Paul, in his zealot exaltation, admits and justifies, on Jesuitical principles, the preaching of falsehood, and feels really aggrieved that honest men should take exceptions to such mendacious propaganda:

"For if the truth of God hath more abounded through my lie unto his glory; why yet am I also judged as a sinner?" (Rom. 3.7)

In a spirit of good-humored naiveté he winks at the flock of Corinthians whom he has hooked into the fold, and admits that he had tricked them:

 "Though the more abundantly I love you, the less I be loved. But be it so: ... nevertheless, being crafty, I caught you with guile." (2 Cor. 12.15-16)

As a "man that striveth for the mastery" (1 Cor. 9.25), Paul expounds to the church leaders the modus operandi of the successful propagandist:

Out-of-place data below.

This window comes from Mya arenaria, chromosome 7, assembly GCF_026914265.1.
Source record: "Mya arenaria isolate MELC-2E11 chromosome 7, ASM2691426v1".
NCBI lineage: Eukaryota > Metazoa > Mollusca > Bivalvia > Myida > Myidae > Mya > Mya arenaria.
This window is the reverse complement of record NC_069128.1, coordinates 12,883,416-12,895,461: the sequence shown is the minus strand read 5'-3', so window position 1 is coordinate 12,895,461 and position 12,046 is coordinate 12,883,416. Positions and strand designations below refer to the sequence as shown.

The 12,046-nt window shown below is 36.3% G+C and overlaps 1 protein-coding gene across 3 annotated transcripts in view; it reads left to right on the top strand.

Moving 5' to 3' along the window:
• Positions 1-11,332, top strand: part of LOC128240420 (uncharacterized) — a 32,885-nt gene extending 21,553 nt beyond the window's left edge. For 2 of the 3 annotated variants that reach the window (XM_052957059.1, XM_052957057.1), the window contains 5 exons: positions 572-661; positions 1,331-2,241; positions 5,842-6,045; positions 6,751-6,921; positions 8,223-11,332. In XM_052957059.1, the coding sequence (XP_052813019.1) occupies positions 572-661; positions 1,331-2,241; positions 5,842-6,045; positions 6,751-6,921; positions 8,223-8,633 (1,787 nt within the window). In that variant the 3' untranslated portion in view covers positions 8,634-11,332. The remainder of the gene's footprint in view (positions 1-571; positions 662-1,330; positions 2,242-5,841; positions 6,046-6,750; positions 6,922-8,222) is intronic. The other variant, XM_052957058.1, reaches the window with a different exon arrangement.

"I made myself servant unto all, that I might gain the more. And unto the Jews I became as a Jew, that I might gain the Jews; to them that are under the law, as under the law, that I might gain them that are under the law; To them that are without law, as without law, that I might gain them that are without law. ... I am made all things to all men, that I might by all means save some. And this I do for the gospel's sake" (1 Cor. 9.19-23).

And he admits to the church of Corinth: "I robbed other churches ... to do you service" (2 Cor. 11.8).

 What did the church tell you to secure your commitment to Christianity? Was your preacher, minister or priest like Paul?  


"And I said to him, 'Jeez, Jeezy boy, I feel like no one will ever accept me.'  And Jesus looked at me and said, 'You know what my theory is -- accept me or go to hell.'" Gilbert Gottfried (1955-)